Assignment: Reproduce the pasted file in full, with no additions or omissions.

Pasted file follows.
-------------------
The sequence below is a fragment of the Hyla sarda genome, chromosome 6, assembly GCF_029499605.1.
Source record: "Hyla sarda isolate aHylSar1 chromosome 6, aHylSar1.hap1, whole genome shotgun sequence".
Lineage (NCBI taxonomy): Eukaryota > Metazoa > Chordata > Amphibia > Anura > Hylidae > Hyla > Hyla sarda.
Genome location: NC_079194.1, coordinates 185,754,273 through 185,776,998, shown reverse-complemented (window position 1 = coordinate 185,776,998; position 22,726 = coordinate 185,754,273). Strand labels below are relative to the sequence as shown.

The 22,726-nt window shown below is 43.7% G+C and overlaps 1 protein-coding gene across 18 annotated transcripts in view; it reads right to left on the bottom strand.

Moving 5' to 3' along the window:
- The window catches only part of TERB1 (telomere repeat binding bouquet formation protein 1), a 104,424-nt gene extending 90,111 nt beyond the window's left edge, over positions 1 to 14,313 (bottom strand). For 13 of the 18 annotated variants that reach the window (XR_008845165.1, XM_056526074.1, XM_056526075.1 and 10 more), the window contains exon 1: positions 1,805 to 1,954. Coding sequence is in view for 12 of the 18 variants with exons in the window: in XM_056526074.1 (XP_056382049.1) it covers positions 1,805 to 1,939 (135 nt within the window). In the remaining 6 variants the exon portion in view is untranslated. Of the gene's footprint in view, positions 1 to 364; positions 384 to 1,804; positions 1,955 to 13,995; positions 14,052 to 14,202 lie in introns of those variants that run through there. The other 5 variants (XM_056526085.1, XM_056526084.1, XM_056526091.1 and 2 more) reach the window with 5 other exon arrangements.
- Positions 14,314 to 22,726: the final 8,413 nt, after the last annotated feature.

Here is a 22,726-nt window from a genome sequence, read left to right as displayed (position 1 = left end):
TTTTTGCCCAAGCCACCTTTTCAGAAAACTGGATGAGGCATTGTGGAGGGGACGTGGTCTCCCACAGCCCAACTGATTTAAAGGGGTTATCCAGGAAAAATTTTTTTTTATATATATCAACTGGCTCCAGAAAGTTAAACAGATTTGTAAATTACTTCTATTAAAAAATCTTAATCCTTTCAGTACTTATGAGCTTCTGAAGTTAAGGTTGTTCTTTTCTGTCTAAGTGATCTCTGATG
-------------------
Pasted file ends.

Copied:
The sequence below is a fragment of the Hyla sarda genome, chromosome 6, assembly GCF_029499605.1.
Source record: "Hyla sarda isolate aHylSar1 chromosome 6, aHylSar1.hap1, whole genome shotgun sequence".
Lineage (NCBI taxonomy): Eukaryota > Metazoa > Chordata > Amphibia > Anura > Hylidae > Hyla > Hyla sarda.
Genome location: NC_079194.1, coordinates 185,754,273 through 185,776,998, shown reverse-complemented (window position 1 = coordinate 185,776,998; position 22,726 = coordinate 185,754,273). Strand labels below are relative to the sequence as shown.

The 22,726-nt window shown below is 43.7% G+C and overlaps 1 protein-coding gene across 18 annotated transcripts in view; it reads right to left on the bottom strand.

Moving 5' to 3' along the window:
- The window catches only part of TERB1 (telomere repeat binding bouquet formation protein 1), a 104,424-nt gene extending 90,111 nt beyond the window's left edge, over positions 1 to 14,313 (bottom strand). For 13 of the 18 annotated variants that reach the window (XR_008845165.1, XM_056526074.1, XM_056526075.1 and 10 more), the window contains exon 1: positions 1,805 to 1,954. Coding sequence is in view for 12 of the 18 variants with exons in the window: in XM_056526074.1 (XP_056382049.1) it covers positions 1,805 to 1,939 (135 nt within the window). In the remaining 6 variants the exon portion in view is untranslated. Of the gene's footprint in view, positions 1 to 364; positions 384 to 1,804; positions 1,955 to 13,995; positions 14,052 to 14,202 lie in introns of those variants that run through there. The other 5 variants (XM_056526085.1, XM_056526084.1, XM_056526091.1 and 2 more) reach the window with 5 other exon arrangements.
- Positions 14,314 to 22,726: the final 8,413 nt, after the last annotated feature.

Here is a 22,726-nt window from a genome sequence, read left to right as displayed (position 1 = left end):
TTTTTGCCCAAGCCACCTTTTCAGAAAACTGGATGAGGCATTGTGGAGGGGACGTGGTCTCCCACAGCCCAACTGATTTAAAGGGGTTATCCAGGAAAAATTTTTTTTTATATATATCAACTGGCTCCAGAAAGTTAAACAGATTTGTAAATTACTTCTATTAAAAAATCTTAATCCTTTCAGTACTTATGAGCTTCTGAAGTTAAGGTTGTTCTTTTCTGTCTAAGTGATCTCTGATG